Few people like exam prep, and the workload and anxiety that come with revising for undergraduate and postgraduate exams can be tough to handle. Try some of the following tips to help ease your revision stress.
Schedule your revision: mix it up and take breaks!
Your brain will process information most efficiently if you schedule regular study sessions with breaks in between. This is easy if you’re working in a subject area (like business or management) that can be split easily into distinct topics, but it’s equally important for subjects where you might have to do the chunking yourself, like history or philosophy.Alternate between reading- and writing-based study sessions, and don’t spend more than a couple of hours in one go on any of your modules.
Start in good time!
You’ll retain more information if you start revising for each topic a couple of weeks before your exam, and keep refreshing your brain. If you do too much “cramming” the night before an exam, you’ll probably ensure you get a terrible night’s sleep and have a hard time remembering anything the next day.
Revise actively, not passively!
Passive revision (reading textbooks and reviewing notes) is a necessary part of revising, but you’re more likely to retain information if you engage inactive forms of revision. Try some or all of the following:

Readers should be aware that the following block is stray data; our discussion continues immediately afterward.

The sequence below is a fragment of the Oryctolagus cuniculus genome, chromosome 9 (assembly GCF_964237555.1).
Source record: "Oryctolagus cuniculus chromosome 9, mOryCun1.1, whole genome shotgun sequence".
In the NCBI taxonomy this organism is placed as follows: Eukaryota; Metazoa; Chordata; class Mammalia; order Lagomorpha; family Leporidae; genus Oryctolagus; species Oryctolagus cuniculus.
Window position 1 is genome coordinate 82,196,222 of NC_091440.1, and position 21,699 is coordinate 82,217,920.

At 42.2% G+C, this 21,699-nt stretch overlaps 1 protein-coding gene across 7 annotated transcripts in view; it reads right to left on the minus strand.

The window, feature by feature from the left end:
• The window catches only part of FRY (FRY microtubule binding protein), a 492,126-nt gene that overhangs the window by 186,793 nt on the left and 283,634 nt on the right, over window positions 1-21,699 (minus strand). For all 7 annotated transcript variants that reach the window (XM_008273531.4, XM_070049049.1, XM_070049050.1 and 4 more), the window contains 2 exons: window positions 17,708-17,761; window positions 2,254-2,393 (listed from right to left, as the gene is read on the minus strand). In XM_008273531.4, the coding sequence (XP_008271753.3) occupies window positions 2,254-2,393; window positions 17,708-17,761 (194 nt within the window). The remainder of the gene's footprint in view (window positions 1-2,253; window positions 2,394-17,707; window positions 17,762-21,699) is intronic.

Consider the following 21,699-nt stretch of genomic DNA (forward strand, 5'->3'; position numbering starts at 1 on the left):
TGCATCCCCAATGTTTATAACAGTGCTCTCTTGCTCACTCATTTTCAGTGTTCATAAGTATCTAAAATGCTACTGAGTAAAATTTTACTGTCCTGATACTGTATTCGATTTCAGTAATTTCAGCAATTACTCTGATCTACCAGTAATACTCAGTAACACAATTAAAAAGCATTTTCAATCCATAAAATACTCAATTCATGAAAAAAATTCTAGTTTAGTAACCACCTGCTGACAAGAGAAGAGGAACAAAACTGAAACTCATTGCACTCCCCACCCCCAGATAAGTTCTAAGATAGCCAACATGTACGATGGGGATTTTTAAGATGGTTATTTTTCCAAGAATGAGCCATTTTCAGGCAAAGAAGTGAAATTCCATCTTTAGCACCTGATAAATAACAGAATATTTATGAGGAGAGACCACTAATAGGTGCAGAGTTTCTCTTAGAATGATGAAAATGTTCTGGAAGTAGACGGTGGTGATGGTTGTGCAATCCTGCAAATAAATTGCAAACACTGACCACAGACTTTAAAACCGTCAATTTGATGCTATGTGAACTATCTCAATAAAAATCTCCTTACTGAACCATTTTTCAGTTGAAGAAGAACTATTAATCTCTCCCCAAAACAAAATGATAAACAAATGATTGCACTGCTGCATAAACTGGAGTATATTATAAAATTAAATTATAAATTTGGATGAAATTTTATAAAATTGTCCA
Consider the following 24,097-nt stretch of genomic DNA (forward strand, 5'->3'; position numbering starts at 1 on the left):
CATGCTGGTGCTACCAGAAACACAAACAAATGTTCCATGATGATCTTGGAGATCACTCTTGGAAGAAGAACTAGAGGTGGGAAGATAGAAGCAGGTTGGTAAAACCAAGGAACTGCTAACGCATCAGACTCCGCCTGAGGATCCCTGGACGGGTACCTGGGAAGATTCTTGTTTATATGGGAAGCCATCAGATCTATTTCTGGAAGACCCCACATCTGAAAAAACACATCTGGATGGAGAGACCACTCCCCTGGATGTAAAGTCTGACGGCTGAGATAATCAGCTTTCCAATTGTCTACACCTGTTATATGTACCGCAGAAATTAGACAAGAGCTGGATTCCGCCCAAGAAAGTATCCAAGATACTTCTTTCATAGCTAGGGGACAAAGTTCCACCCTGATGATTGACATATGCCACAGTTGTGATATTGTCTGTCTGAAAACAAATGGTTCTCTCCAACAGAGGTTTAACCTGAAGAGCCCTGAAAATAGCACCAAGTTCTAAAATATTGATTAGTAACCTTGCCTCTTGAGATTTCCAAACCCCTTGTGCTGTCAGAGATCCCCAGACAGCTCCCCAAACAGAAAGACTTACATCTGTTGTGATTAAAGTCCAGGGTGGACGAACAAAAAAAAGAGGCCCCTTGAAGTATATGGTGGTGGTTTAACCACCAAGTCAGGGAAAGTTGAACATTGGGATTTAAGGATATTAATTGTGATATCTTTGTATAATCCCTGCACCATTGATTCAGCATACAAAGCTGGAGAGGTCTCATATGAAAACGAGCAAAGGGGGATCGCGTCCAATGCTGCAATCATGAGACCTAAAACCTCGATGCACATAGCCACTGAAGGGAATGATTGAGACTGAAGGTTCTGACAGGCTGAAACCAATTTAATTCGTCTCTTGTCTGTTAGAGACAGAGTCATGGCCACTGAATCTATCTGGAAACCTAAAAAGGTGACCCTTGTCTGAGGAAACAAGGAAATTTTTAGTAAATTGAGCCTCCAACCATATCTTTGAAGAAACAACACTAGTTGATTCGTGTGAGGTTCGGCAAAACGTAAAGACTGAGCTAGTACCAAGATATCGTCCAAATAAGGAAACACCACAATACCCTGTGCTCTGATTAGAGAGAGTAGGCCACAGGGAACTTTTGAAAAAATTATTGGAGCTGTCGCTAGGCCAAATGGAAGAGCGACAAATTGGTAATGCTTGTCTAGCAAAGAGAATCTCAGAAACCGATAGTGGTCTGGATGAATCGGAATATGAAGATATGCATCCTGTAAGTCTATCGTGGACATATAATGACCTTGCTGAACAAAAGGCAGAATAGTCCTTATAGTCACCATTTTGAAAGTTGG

- Summarise the key points of a textbook chapter or module section using bulleted notes. Then return to your reading and see if you missed anything important.
- Try a past exam question and see if you can put the reading you’ve just done into practice.
- Study with a classmate and ask each other questions on the material. Afterwards, discuss areas of strength and weakness.
Use past papers to your advantage!
Your university (or student union) may offer a repository of exam papers for undergraduate modules. These don’t just help you to test your knowledge but can give you valuable pointers on how you’ll need to present it in the exam. Pay particular attention to the format of exams – for sociology or humanities subjects such as English literature you may be asked a mix of short-answer questions and essay questions. If the essay questions tend to be broad and invite you to pick your own examples you may be able to prepare some go-to essay answers in advance of the exam! Look for patterns in the formats of questions in past exams for subjects like mathematics: make sure you can answer all recurring question types.
Know when (and where) to ask for help!
Exam revision can be overwhelming, and it can be particularly difficult to organise your thoughts and put together structured revision notes if English is not your first language. Don’t worry – help is available!
- Your university or student union may offer workshops for developing your revision skills – attend as many of these as you can. There will also be counselling services available on campus if you find yourself stressed out by exams.
- Use your friends! Classmates can be a great resource for helping you to test your knowledge, and can help make revision fun rather than stressful.
- Research services companies such as Ivory Research offer bespoke revision notes and planning services, helping to take the stress out of your revision!